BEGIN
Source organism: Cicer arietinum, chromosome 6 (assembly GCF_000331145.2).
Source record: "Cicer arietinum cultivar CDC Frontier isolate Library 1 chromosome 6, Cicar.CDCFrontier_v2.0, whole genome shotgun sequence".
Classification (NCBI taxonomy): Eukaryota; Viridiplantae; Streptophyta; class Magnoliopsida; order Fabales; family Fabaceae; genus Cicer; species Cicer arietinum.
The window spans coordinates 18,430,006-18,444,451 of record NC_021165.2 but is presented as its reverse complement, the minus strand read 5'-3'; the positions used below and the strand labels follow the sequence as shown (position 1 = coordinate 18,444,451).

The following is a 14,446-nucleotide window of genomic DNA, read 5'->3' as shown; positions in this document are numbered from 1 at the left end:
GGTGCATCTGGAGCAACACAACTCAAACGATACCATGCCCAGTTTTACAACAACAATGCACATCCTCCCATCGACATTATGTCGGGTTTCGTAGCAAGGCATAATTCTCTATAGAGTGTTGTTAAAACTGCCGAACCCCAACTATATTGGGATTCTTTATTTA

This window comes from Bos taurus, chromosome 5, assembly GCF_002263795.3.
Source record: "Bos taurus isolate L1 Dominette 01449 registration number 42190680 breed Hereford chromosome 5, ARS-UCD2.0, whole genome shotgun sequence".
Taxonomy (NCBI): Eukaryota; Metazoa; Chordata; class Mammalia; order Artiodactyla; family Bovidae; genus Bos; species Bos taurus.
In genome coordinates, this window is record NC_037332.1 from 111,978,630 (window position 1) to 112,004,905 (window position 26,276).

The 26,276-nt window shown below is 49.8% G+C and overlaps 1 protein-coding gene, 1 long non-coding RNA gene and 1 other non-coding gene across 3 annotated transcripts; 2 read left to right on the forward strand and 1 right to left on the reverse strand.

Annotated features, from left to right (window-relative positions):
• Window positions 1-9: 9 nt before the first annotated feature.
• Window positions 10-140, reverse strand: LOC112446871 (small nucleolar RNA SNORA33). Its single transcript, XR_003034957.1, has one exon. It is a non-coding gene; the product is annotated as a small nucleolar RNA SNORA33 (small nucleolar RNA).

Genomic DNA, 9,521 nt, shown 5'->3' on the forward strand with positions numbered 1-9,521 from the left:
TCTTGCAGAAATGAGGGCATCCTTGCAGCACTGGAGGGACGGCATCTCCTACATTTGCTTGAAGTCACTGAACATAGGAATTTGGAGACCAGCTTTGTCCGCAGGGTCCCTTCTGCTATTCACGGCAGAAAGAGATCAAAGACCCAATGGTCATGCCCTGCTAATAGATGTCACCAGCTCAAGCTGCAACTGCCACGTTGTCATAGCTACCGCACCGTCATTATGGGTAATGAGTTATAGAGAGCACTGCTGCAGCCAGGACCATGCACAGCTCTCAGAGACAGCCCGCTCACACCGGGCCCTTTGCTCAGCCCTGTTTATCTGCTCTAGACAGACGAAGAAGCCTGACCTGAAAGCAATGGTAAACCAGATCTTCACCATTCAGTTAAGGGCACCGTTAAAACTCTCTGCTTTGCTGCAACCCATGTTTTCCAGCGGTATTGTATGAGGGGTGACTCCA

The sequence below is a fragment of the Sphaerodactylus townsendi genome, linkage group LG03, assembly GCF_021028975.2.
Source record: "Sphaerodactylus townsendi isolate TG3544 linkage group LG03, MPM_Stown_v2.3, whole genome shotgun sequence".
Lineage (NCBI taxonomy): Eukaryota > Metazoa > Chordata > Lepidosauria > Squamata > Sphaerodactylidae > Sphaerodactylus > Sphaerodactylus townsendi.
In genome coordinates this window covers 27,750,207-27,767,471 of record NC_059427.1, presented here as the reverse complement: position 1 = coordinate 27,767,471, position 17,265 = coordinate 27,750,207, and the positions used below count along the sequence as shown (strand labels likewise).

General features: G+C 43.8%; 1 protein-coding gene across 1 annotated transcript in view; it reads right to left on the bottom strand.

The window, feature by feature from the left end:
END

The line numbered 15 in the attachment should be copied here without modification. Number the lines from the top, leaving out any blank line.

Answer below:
Genomic DNA, 9,521 nt, shown 5'->3' on the forward strand with positions numbered 1-9,521 from the left: